Anyways, Betty Anne pretty much sets her life on hold in effort to get her GED, put herself in college, then make it through law school. Basically, sacrificing about eighteen years of her life, so she can legally represent Kenny. Of course, this does come at the cost of her marriage. As she devotes so much time to her pursuit of justice, it causes her to neglect her immediate family. Cutting off all social interactions, as she claims her life is too busy for friends in her pursuit to reinvent herself. That is until Abra Rice (Minnie Driver) forces her to become friends with her because they're the only two people in the class that are middle aged. Of course, Abra does end up helping Betty Anne in her quest to free her brother, for no other reason than they're friends. How nice and quaint.
Don't get me wrong, I love a good emotional story as much as the next guy, but there was a lot of flaws that kept me from liking this film. First of all, I can understand this story was told through Betty's point of view, and how it was more of a story of how she reinvents herself to save her brother. I, personally, would have liked to have seen some of this movie played out through Kenny's eyes as well. Seriously, the guy acts like an arrogant pompous buffoon around the beginning, when he moons everyone at a party for kicks. Yet, we're only given brief flashbacks and the few brief moments of interactions with his character, when Betty visits him in prison, to gain any kind of connection to him. Of course, it's a good thing they cast Sam Rockwell as Kenny, as I can imagine a lesser actor would have struggled with this role with the little screen time the character was given.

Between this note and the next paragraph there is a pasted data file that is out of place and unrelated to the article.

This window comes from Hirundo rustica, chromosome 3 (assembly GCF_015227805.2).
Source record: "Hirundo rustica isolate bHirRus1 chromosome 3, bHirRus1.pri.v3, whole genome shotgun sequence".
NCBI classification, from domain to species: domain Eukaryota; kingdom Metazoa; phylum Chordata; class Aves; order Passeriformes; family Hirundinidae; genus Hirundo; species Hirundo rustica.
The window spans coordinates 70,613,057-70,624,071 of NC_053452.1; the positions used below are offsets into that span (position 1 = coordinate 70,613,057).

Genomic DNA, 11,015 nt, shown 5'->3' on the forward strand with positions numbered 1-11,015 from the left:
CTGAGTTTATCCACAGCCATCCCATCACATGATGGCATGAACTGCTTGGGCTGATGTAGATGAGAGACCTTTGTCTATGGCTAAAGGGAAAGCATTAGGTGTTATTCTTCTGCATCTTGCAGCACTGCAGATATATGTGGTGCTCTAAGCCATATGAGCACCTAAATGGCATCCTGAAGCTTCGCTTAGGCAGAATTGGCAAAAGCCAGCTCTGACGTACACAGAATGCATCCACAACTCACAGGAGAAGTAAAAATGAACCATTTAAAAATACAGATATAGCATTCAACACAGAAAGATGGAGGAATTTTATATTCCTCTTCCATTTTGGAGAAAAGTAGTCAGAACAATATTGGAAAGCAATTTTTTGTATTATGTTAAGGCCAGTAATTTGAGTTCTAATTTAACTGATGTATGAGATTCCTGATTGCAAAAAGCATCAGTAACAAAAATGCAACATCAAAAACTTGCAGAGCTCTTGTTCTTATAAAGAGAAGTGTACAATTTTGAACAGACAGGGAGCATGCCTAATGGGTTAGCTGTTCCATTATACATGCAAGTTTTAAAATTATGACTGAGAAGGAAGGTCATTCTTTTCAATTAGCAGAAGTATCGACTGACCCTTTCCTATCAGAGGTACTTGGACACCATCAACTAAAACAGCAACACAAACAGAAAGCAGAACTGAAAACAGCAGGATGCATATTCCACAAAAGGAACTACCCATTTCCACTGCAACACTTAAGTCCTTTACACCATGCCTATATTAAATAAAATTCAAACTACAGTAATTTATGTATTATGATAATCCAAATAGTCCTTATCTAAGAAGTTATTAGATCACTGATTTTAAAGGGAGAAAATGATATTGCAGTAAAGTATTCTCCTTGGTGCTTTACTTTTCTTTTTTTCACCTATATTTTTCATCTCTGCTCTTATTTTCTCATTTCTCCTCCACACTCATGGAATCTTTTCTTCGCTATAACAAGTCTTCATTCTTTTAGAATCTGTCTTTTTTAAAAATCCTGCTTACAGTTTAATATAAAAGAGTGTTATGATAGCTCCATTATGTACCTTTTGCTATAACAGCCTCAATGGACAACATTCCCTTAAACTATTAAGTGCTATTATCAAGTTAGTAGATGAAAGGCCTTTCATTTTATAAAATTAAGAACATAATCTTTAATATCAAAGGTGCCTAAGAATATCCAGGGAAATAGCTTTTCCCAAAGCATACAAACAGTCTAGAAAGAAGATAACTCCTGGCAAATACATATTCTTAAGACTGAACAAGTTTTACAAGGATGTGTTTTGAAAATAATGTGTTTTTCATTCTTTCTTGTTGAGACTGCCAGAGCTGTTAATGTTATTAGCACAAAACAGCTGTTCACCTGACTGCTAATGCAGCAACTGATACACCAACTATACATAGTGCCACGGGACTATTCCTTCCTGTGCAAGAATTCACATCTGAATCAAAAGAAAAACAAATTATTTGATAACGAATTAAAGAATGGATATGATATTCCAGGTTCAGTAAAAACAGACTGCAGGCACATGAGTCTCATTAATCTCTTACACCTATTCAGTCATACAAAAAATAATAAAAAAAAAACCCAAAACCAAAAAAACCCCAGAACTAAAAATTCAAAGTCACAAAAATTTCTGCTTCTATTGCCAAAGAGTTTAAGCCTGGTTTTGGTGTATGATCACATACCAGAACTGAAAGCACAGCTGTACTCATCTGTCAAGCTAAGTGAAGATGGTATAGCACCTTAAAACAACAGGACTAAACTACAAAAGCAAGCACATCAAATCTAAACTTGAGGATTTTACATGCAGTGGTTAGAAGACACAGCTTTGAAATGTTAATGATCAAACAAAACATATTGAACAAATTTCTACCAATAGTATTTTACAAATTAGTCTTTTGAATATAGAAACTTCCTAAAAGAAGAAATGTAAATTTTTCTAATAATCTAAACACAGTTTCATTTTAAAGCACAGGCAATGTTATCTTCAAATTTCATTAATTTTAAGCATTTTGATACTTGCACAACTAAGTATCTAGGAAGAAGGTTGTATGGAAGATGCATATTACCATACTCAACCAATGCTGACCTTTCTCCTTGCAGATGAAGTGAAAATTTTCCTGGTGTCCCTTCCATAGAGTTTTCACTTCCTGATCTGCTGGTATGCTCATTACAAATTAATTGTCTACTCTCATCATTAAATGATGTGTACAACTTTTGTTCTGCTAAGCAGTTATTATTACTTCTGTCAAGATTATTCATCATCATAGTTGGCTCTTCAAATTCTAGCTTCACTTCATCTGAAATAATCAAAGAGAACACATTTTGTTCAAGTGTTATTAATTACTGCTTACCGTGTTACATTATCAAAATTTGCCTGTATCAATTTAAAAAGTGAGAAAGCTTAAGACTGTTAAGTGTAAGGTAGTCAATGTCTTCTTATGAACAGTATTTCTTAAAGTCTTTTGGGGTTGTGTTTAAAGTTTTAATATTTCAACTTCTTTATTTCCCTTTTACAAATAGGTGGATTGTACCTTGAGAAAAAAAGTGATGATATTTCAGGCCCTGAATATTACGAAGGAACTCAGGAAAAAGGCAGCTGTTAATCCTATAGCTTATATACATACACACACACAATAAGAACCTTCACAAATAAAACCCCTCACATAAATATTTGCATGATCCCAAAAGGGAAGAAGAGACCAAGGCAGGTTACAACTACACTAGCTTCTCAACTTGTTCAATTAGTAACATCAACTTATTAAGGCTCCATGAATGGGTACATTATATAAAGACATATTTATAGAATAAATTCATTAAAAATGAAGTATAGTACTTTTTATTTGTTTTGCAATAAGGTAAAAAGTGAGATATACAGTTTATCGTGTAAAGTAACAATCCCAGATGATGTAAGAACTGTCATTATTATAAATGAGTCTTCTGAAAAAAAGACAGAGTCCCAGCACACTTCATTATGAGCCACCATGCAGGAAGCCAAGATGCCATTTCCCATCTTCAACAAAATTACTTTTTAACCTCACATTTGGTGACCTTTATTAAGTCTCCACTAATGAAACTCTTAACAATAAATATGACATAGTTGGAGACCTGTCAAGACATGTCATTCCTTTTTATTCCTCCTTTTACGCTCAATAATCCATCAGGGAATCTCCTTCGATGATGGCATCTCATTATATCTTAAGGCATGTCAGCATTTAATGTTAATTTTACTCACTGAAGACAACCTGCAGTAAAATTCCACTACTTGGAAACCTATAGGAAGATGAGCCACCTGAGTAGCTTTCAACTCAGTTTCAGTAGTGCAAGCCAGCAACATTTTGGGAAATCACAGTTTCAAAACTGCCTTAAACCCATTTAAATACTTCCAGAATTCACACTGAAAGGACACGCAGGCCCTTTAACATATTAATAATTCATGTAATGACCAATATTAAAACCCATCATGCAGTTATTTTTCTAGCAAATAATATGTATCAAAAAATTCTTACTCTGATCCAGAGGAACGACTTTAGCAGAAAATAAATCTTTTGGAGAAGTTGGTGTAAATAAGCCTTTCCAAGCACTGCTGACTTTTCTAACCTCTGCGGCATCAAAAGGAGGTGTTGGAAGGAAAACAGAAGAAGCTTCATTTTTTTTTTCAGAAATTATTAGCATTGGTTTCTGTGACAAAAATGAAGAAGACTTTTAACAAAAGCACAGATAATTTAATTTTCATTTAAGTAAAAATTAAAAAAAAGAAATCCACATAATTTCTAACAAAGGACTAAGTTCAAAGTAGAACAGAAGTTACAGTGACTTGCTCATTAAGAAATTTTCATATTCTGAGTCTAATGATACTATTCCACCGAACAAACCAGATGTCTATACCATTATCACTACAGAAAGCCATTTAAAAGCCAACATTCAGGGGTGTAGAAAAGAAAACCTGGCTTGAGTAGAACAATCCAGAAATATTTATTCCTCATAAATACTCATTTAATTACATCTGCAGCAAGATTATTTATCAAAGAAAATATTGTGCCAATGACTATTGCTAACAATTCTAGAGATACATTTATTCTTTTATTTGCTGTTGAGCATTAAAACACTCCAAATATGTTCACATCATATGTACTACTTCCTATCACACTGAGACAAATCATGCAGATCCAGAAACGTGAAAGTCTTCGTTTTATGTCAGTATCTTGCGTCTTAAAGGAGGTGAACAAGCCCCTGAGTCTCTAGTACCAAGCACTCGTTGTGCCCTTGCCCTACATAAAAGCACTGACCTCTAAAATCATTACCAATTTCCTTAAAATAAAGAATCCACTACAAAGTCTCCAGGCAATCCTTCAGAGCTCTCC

Then there's the issue of Betty Anne neglecting her immediate family, and losing her husband because of Kenny's case. Why was this untouched by the film? I know it's supposed to be an inspirational story, but I'm sure some screen time could have been given to elaborate on the conflicted emotions Betty Anne must have felt during this time period. Seriously, you can't expect a sane person to believe that her divorce and her kids leaving her had no effect on her psyche, when she was still trying to go through law school. That's just crazy. I know she loves her brother, but I'm damn near sure she loved her kids and husband too. Therefore, it's a shame that the film never explores this area of Betty's life more thoroughly, as it was part of her journey to becoming a lawyer.